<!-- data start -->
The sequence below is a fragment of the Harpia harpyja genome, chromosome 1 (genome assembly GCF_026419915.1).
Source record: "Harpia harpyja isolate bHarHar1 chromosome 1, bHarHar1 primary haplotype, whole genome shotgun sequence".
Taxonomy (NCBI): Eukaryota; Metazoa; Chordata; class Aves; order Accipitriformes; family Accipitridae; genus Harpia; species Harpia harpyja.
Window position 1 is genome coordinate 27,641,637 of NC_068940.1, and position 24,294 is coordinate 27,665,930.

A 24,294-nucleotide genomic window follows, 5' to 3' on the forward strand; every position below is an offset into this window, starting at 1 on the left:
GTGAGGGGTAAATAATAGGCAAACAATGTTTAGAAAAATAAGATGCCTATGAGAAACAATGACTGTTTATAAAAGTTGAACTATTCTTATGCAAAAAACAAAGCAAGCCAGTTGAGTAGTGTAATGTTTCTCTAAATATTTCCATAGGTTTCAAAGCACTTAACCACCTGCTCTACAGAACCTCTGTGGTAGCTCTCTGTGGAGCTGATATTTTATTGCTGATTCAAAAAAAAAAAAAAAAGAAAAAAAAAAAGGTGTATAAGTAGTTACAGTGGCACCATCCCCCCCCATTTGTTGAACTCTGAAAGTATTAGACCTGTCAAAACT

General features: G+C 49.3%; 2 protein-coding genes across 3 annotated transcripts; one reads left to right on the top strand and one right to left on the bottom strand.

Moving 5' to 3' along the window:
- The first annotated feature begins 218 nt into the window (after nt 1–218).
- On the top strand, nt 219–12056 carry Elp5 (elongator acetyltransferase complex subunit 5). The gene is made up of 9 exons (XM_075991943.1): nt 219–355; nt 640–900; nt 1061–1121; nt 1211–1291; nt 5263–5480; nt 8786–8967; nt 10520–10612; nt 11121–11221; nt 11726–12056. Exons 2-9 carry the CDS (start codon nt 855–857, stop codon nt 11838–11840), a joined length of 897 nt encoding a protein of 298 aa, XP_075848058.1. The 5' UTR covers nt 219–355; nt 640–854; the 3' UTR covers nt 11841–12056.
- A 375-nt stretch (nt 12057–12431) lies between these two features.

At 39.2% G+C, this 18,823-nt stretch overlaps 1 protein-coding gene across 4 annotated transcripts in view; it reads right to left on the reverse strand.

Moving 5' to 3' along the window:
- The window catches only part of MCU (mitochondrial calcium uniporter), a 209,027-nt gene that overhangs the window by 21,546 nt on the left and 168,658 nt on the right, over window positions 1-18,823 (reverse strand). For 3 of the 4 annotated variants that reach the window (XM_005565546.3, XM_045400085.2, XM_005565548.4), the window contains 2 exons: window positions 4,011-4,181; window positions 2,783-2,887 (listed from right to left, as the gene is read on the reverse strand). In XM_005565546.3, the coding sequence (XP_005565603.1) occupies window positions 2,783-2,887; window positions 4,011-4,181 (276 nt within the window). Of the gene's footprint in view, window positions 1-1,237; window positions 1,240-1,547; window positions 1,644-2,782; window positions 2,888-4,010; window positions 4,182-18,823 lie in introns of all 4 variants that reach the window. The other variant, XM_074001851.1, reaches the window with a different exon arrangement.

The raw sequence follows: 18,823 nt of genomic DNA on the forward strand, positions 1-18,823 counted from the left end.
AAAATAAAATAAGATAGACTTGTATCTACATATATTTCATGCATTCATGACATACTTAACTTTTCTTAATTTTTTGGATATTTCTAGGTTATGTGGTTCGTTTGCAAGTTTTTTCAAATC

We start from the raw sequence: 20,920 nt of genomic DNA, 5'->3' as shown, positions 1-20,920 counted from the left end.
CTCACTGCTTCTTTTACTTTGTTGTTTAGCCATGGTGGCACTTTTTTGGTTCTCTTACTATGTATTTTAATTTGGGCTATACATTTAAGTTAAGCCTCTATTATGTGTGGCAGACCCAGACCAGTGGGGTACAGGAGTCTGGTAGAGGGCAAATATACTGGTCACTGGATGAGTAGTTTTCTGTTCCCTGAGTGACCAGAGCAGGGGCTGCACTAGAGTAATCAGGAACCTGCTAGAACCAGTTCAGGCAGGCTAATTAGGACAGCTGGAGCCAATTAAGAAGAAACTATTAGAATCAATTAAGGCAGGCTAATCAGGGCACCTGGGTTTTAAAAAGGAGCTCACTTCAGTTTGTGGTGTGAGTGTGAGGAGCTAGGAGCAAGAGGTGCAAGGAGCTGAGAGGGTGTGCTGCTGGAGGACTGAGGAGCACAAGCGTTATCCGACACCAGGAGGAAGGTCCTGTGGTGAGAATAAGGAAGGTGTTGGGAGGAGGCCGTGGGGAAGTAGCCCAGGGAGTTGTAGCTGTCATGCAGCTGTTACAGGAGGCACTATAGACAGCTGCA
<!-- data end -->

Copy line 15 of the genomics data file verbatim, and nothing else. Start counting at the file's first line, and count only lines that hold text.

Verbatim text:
The raw sequence follows: 18,823 nt of genomic DNA on the forward strand, positions 1-18,823 counted from the left end.